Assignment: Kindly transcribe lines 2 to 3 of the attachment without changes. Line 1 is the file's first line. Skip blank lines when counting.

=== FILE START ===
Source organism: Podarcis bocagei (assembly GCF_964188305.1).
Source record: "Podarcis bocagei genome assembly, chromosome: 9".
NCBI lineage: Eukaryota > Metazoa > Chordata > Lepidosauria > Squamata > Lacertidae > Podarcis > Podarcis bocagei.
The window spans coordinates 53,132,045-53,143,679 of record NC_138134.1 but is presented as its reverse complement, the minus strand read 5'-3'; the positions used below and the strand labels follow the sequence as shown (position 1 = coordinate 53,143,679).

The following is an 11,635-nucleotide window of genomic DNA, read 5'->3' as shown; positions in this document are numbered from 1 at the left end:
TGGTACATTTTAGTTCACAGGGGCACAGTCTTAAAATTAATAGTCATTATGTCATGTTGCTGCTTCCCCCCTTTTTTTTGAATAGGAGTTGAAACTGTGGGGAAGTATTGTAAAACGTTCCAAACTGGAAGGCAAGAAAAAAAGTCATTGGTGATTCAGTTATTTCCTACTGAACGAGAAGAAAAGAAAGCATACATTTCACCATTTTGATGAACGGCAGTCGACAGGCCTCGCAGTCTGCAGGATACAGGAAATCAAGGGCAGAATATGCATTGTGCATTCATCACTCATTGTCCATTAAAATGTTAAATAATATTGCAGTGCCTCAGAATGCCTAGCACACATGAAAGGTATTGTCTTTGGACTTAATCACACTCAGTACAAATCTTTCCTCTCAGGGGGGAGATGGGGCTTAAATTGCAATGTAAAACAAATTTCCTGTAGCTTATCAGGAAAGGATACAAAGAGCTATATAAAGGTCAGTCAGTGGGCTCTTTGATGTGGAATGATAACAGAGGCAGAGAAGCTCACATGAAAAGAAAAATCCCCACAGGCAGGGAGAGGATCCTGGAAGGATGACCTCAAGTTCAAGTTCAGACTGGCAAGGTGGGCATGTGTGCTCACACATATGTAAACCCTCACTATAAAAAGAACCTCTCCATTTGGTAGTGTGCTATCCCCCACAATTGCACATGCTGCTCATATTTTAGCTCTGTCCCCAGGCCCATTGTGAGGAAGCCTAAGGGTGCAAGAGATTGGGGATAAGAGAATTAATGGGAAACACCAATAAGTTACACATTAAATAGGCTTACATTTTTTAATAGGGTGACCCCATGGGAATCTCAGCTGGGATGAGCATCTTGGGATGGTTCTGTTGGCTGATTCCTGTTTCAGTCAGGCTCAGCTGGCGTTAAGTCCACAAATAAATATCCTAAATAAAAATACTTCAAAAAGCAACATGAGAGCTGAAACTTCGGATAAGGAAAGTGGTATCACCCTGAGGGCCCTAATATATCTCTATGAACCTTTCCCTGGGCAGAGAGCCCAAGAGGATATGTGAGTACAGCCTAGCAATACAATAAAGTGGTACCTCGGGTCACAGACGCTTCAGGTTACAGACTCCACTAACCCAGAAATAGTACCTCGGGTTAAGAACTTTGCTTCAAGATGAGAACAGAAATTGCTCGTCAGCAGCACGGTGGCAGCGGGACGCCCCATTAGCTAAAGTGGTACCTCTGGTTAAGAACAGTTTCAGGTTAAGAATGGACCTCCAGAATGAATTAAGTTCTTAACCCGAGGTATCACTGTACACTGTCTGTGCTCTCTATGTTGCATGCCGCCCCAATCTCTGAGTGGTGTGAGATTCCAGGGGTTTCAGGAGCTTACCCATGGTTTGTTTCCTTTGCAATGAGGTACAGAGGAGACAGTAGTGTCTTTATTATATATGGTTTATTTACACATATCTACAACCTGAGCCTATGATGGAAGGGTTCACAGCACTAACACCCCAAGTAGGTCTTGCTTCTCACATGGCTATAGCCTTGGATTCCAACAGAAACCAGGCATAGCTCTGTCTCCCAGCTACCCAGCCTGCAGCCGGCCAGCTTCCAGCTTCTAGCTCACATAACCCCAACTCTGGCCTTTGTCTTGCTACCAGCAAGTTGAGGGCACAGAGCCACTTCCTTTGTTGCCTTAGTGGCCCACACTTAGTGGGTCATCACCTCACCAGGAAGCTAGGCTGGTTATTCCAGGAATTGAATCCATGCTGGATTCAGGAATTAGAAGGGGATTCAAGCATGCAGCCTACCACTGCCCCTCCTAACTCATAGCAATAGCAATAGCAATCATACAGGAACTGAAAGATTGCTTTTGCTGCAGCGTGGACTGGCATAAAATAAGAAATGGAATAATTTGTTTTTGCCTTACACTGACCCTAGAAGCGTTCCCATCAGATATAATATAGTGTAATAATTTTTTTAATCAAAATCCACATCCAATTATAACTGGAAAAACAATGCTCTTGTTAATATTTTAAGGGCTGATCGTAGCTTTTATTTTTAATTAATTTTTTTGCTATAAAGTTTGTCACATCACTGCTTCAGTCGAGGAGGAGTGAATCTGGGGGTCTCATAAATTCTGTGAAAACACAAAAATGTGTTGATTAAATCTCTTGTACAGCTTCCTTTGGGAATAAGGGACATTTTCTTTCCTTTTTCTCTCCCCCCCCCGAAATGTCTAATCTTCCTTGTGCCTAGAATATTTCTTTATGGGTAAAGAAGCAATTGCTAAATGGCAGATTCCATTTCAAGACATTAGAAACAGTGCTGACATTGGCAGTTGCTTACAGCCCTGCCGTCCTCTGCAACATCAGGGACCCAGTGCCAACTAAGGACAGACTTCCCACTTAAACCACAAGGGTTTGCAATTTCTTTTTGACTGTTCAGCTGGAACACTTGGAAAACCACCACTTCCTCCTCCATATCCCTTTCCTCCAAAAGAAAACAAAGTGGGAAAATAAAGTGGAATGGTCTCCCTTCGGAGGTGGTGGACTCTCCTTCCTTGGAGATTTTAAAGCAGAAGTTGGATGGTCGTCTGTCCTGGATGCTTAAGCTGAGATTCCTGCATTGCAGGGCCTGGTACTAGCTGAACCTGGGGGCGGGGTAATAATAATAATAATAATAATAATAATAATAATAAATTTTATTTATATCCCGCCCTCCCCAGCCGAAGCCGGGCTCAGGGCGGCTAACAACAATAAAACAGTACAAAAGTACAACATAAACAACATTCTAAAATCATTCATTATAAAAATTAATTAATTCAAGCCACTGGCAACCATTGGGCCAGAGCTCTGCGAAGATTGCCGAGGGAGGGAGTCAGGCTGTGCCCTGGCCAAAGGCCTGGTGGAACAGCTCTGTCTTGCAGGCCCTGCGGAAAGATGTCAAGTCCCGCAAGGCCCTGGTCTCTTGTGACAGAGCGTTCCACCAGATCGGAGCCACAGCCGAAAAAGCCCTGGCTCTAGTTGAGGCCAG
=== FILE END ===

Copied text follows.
Source record: "Podarcis bocagei genome assembly, chromosome: 9".
NCBI lineage: Eukaryota > Metazoa > Chordata > Lepidosauria > Squamata > Lacertidae > Podarcis > Podarcis bocagei.